summary of McKinsey's Rule 2014 disclosures follows.
McKinsey's First Set of Rule 2014
to Rule 2014, the Debtors attached to the Retention
Application the "Declaration of Kevin Carmody" (the
"First Carmody Declaration"), which included a
"Disclosure Regarding [McKinsey's]
Disinterestedness." (First Carmody Decl. 10-18, App.
39-47.) In the Disclosure Regarding Disinterestedness,
Carmody explained the process McKinsey used to
identify any connections it had with the Debtors, the United
States Trustee and the Bankruptcy Court, and parties
"identified on the interested parties list, " (the
"Interested Parties"). (Id. at 10-18, App.
39-47.) The First Carmody Declaration also outlined
McKinsey's connections with the Interested Parties.
First Carmody Declaration disclosed McKinsey's
connections by category, number of connections, and general
nature of work performed for the connection, rather than
identifying connections with the interested parties by name.
For example, McKinsey disclosed that a member of its team
"attended a proposal meeting and submitted a proposal to
a Major Competitor that was not accepted."
(Id. at 12, App. 41 (emphasis added).) McKinsey also
reported specific connections with "one Major Unsecured
Noteholder, one Lender Under A/R Facility, three Major
Customers, one Revolving Facility Lender, one Other Major
Supplier of Goods and Services, one Party to Material
Unexpired Leases, and one Party to Joint Ventures, "
among numerous other categories and connections.
(Id.) McKinsey's initial disclosure of its
connection with Interested Parties by category became a
source of controversy in Mar-Bow's subsequent objections
to McKinsey's Rule 2014 disclosures.
Bankruptcy Court reviewed the First Carmody Declaration
before entering the Retention Order approving McKinsey's
employment as turnaround advisor. On September 17, 2015,
after its review, the Bankruptcy Court found that McKinsey
qualified as "a 'disinterested person' as such
term is defined under section 101(14) of the Bankruptcy
Code." (Retention 0.2, Supplemental
Appendix ("Supp.") 87.)
McKinsey's Subsequent Rule 2014
filed two supplemental Rule 2014 Disclosures, even before any
objections had been lodged to its initial disclosures. On
November 9, 2015, and March 25, 2016, McKinsey filed
Supplemental Declarations of Kevin Carmody (respectively, the
"Second Carmody Declaration" and the "Third
Carmody Declaration"). Each declaration was "in
support of the Retention Application, and intended to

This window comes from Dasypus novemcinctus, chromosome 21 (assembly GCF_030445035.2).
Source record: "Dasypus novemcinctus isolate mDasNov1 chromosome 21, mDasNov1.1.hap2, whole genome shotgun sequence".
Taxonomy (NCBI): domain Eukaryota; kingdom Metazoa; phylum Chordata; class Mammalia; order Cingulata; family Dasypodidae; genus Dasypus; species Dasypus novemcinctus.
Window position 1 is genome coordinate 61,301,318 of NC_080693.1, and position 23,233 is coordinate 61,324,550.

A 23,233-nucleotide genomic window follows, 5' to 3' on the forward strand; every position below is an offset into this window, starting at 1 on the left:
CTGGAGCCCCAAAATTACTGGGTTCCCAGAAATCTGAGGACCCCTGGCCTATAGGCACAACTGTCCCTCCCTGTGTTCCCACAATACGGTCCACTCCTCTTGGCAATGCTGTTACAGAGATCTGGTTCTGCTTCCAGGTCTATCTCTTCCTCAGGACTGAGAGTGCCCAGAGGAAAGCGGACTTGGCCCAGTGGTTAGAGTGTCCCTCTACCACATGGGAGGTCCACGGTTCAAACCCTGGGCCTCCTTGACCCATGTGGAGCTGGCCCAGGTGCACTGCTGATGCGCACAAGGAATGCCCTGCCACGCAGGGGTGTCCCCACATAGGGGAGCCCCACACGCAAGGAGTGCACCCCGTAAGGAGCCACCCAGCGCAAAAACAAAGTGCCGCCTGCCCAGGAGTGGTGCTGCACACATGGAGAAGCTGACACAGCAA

"provide certain additional information." (Second
Carmody Decl. 2, App. 67; Third Carmody Decl. 1-2, Supp.
1289-90.) In each declaration, Carmody swore that McKinsey
"continues to monitor the list of parties on the
Interested Parties List against its own client records."
(Second Carmody Decl. 3, App. 68; Third Carmody Decl. 2,
Supp. 1290.) Carmody also disclosed additional
connections-again by category, number, and general nature of
the work McKinsey completed for the connection.
The Rule 2014 Objections
discussed earlier, and most relevant to Mar-Bow's
objections to McKinsey's Rule 2014 disclosures, Federal
Rule of Bankruptcy Procedure 2014(a) requires that a
professional seeking employment in a bankruptcy proceeding
file "a verified statement of the person to be employed
setting forth the person's connections with the debtor,
creditors, any other party in interest, their respective
attorneys and accountants, the United States trustee, or any
person employed in the office of the United States
trustee." Fed.R.Bankr.P. 2014(a). Rule 2014 contains no
definition of "connections, " nor does it explain
further the level of detail required in a professional's
Rule 2014 disclosures.
The U.S. Trustee's Rule 2014 Objection: The U.S.
Trustee's Motion to Compel
Bankruptcy Court first heard an objection to McKinsey's
Rule 2014 disclosures when the United States Trustee (the
"U.S. Trustee") filed a motion to
compel McKinsey to comply with Rule 2014 (the "U.S.
Trustee Motion to Compel"). The U.S. Trustee filed its
Motion to Compel on May 3, 2016, nine months after the
bankruptcy proceeding began and two days after Mar-Bow first
appeared in the proceeding. In its Motion to
Compel, the U.S. Trustee asserted that McKinsey's Rule
2014 disclosures failed to comply with Bankruptcy Rules.
Specifically, McKinsey's "declarations disclosed
only vague and amorphous connections to creditors and other
major parties in interest, " and "neither
identified these connections by name nor provided any insight